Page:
How To Make Great Music In Any Recording Studio
(These Tips Are A Great Help)
Print this page for later
The more everyone understands what is expected in the
studio, the better the project will turn out.
It can be a very stressful time.
If we hear something isn't right, we'll let you know, but we aren't sitting there waiting for you to make
We're here to help you make great music - not to judge you or your music.
only the songs that you'll be recording for at least 2 days before the session. For clean starts, use an 8
beat count-off instead of a 4 beat count-off, with the last two beats silent. (Example: 1 2 3 4, 1 2 - -
Practice the songs straight through, including intro's,
endings, and dynamics.
Work out all your solos before you get to the studio.
If needed, put on new strings and drum heads at least 2
days before the session. Bring extra batteries, strings, and cables, just in case.
Get a good night's sleep and make sure everyone is in a good mood before the session.
Don't party- Some people think they play better when they're smashed, but they don't.
Check with the studio to see if there is room for anyone that wants to watch the
Start the songs cleanly and wait till the tape is
rolling before turning up your volume.
Don't talk, play, or move for a count of eight after you finish a take.
Wait for the last notes to die away completely.
Don't jam or play between takes or songs. Either
tune up or sit quietly.
Goofing off just wastes everybody's time.
You may have to change your normal amp settings to get
a better sound for recording.
Sometimes your stage settings don't work in the studio.
If you screw up, don't panic, but point it out. Most of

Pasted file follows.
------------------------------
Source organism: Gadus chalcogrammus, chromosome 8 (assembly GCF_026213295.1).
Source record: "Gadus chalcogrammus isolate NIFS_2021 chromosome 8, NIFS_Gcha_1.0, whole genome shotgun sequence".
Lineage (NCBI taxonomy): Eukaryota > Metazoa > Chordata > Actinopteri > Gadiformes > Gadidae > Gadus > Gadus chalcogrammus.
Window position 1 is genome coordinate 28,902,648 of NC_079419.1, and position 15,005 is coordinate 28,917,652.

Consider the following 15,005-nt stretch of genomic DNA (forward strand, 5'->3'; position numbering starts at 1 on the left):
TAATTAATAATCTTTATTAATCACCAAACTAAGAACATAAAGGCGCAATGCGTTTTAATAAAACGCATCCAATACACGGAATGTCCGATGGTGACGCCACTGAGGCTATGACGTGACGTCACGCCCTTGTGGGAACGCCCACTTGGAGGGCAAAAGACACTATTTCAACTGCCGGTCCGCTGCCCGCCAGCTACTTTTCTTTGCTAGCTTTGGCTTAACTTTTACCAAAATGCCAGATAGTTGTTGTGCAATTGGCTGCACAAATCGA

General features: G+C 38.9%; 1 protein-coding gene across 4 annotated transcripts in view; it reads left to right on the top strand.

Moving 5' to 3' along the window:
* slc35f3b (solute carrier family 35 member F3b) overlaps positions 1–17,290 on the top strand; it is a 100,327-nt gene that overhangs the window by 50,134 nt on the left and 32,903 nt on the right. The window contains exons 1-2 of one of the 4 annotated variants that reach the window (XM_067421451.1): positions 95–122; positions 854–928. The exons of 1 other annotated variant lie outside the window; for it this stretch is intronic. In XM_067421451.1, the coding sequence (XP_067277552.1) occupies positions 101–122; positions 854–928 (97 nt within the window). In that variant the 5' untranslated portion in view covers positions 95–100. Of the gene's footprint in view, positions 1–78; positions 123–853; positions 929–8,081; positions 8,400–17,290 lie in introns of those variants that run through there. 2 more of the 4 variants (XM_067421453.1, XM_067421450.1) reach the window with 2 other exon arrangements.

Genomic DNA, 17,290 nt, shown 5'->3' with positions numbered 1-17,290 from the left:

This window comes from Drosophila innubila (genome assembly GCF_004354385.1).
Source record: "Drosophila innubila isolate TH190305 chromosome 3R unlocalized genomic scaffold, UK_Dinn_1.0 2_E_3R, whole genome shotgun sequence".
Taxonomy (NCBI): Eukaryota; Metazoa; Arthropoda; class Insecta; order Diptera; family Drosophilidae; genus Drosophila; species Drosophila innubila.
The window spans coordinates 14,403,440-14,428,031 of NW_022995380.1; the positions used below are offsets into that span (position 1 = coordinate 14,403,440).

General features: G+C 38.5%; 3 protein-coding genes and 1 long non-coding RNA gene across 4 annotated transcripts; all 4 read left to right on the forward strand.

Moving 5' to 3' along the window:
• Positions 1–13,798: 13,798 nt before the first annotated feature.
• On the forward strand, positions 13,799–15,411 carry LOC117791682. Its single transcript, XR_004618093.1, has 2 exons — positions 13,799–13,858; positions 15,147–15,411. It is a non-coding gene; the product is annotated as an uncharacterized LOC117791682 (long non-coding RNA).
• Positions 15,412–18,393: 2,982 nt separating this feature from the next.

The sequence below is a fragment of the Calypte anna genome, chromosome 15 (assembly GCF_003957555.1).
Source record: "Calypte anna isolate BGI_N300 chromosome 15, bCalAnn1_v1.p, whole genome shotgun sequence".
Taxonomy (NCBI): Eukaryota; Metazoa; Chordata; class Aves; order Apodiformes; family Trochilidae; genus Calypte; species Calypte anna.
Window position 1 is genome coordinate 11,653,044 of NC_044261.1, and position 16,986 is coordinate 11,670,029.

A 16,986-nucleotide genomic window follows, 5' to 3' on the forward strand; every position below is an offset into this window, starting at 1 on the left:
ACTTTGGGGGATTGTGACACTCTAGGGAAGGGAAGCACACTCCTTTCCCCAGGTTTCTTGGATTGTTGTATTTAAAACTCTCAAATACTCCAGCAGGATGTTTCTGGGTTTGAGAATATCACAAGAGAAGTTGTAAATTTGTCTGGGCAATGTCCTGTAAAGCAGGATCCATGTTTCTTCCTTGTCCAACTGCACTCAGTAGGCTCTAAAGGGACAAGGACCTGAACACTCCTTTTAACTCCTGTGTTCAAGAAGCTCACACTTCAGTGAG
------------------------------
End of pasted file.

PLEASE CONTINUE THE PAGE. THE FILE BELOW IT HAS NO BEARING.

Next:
the time, we can punch it in later.
If one song isn't happening, forget that song and move on to another song, or we'll take a short break.
Don't bother with "I'm sorry" or "I'll get it this time." You're just putting more pressure on yourself.
Screw ups happen. Just relax and try it again. Recording is very stressful - don't make it any harder on
If you feel yourself getting tense about a song, take a break. A break after every couple of songs can help a
Be open to suggestions and changes. "Screw-ups" sometimes turn out great. Maybe you didn't hit the note you wanted,
but the note you hit may be better.
After the final session, everybody usually wants a rough mix. We will make your music available online
for you and your band only to preview. Go ahead and enjoy it a couple days and make notes for the final
mixdown session. Get away from the music for a while, or you won't be able to hear clearly when you mix. Everybody
should take a 2 or 3 day break (or longer) before the mix down session to rest their ears.
Listen to groups you like, and try to get a feel for their sound and their mixes.
Remember, your attitude during recording will come across on
the finished product.
That's about it. Above all, have fun with it.